His actions are credited with saving the lives of at least five of his teammates.

Staff Sgt. John M. Rowland

As a Ranger assault force prepared to raid an enemy compound on Aug. 28, 2010, they were spotted by an enemy fighter.

Staff Sgt. John M. Rowland, a squad leader, climbed onto the roof of the southwestern corner of the target compound, where an enemy fighter began shooting at him with an AK47.

Rowland fired back, killing the insurgent. This action, however, drew fire from three more enemy fighters, including one who had a machine gun that was oriented toward the door of the compound.

Because of Rowland’s quick reaction and engagement of the enemy, the greatest volume of fire was directed at him instead of the main assault force.

During this time, another Ranger joined Rowland on the roof and they continued to draw fire from the enemy. Exposed and without cover, Rowland maintained his position and continued to fight, killing two enemy fighters and severely wounding the fighter with the machine gun.

Rowland’s “accurate engagement and destruction of three entrenched fighters enabled the assault force to gain entry into the compound without receiving devastating fire and successfully secure the target compound,” according to the narrative accompanying his award.

Rowland is credited with not only saving the lives of his fellow soldiers, but those of the “numerous” women and children in the compound.

Sgt. 1st Class Keith A. Morges and Sgt. Alan D. Solomon

On Oct. 26, 2010, soldiers received intelligence showing that a high-value target had been located in a small village.

Information received throughout the day showed armed enemy fighters were moving in and out of the village, and aircraft flying in the area were being engaged with small arms fire and rocket-propelled grenades.

As the Rangers prepared to move toward the target compound, they began taking fire from an enemy machine gun position. As the soldiers moved toward the compound, they heard enemy fighters were moving toward them, and they began receiving harassing fire from multiple directions.

Once the Rangers entered and cleared the compound, they began taking effective machine gun and small arms fire from the west and southwest.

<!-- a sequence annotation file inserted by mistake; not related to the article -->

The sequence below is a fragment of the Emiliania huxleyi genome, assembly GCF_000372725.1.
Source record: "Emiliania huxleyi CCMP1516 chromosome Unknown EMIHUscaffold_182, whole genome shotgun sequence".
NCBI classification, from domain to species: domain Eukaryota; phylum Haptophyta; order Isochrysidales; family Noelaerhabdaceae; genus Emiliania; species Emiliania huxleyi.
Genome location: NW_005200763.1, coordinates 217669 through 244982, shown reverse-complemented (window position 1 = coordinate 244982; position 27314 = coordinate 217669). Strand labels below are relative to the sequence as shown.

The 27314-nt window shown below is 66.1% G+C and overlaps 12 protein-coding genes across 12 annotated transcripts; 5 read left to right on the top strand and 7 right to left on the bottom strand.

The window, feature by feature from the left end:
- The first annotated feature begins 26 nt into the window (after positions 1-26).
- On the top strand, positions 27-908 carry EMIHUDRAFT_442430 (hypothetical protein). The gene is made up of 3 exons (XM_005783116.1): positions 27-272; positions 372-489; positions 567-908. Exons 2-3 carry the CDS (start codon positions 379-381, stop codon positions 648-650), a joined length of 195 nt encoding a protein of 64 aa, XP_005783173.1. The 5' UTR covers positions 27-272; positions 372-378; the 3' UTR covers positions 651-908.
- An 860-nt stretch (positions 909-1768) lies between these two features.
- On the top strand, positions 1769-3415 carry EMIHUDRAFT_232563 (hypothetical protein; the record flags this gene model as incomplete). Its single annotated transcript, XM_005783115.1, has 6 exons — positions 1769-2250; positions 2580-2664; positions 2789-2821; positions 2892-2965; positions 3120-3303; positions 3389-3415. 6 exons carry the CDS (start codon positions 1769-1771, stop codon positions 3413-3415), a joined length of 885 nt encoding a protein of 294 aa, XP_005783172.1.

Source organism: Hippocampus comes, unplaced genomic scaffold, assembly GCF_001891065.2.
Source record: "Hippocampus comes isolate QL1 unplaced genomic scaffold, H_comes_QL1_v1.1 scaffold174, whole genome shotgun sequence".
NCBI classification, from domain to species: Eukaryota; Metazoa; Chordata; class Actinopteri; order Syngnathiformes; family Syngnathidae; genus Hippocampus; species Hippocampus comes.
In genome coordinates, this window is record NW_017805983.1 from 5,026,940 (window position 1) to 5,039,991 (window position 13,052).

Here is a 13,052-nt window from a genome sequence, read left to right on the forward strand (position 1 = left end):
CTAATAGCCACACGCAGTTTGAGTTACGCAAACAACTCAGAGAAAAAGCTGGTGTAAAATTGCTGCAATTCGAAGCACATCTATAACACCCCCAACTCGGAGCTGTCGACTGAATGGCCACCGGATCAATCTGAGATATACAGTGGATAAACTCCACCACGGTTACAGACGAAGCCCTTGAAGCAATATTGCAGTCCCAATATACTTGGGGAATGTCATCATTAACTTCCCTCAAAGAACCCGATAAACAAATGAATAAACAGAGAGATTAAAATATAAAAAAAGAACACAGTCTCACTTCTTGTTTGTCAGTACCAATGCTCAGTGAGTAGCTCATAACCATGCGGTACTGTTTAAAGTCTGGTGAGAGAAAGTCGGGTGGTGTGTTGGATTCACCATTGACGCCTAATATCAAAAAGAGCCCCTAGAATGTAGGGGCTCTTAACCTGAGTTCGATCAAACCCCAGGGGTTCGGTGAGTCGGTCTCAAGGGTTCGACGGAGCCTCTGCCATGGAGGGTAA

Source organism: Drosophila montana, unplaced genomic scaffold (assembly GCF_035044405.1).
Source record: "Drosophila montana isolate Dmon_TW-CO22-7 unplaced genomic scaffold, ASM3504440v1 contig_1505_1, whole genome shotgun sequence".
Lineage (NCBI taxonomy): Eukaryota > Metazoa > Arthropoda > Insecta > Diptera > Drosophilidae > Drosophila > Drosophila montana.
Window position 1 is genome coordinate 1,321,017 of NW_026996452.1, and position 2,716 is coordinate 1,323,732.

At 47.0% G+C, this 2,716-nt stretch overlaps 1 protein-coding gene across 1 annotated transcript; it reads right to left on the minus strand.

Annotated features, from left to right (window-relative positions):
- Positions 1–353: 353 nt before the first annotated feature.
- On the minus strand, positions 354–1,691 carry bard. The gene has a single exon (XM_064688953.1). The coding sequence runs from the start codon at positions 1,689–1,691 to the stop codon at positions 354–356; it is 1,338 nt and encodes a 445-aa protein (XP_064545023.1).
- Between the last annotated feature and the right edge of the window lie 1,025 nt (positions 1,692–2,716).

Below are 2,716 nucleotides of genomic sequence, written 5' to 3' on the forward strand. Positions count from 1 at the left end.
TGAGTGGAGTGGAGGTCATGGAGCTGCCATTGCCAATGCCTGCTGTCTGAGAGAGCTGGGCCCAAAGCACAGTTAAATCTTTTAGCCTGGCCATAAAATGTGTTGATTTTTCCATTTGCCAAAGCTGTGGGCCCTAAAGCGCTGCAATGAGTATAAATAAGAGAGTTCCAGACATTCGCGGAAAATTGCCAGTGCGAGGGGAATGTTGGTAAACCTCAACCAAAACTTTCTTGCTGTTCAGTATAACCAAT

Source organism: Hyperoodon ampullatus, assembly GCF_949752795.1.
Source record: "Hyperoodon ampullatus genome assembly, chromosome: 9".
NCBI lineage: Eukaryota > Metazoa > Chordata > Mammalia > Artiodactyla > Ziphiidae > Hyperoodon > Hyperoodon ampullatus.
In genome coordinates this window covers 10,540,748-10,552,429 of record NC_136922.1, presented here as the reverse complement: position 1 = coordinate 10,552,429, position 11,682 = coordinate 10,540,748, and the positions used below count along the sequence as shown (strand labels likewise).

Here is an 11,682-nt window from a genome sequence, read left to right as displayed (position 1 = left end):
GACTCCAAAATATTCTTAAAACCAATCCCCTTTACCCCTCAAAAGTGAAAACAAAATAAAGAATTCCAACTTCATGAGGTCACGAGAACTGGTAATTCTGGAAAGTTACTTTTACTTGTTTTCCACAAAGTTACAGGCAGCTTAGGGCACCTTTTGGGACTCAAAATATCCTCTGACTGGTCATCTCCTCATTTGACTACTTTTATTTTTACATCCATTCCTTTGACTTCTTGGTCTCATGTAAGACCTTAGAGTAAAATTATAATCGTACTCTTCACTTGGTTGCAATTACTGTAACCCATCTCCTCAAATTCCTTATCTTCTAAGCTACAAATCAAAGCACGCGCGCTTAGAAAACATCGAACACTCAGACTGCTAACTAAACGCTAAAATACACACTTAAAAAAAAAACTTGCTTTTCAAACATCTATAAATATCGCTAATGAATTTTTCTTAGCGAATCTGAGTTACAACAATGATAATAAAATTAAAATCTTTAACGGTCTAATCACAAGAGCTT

Sgt. 1st Class Keith A. Morges, the platoon sergeant, immediately left the compound and moved to the west side to reinforce the blocking position there. He bounded forward about 25 meters under a hail of enemy machine gun and small arms fire, suppressing the enemy positions as he moved.

Once he got to the blocking position, Morges moved out of a covered position multiple times so he could engage and suppress the enemy, which kept attacking from multiple directions.

Also reinforcing the blocking position was Sgt. Alan D. Solomon, who began providing suppressive fire on the enemy.

After being under fire for about 40 minutes, Morges continued to engage the enemy positions and coordinated for an ammunition resupply for the soldiers at the blocking position.

To get the ammo, Solomon exposed himself to heavy enemy fire as he ran back to the compound. Carrying as much ammunition as he could, Solomon ran back to the blocking position, again under intense enemy fire.

When enemy RPGs landed near the blocking position, Solomon ran through the incoming fire and found seven of his comrades on the ground.

As the platoon medic, Solomon quickly and deliberately triaged all the Rangers and focused on the two most critically wounded patients.

Meanwhile, Morges came up with a plan to break contact under fire and move the casualties to safety.

As his Rangers moved the wounded, Morges continued to suppress the enemy, not leaving until everyone else had moved to cover. He then led the Rangers away to a different position and helped establish a helicopter landing zone.

As the helicopters landed to pick up the platoon, they began receiving heavy enemy fire from the southern wood line. Solomon used his body to shield his patients from the gunfire while Morges remained in the open to suppress the enemy so his soldiers could get onto the helicopters. After loading his patients, Solomon then joined Morges in suppressing the enemy.

The men are credited with saving the lives of several platoon members.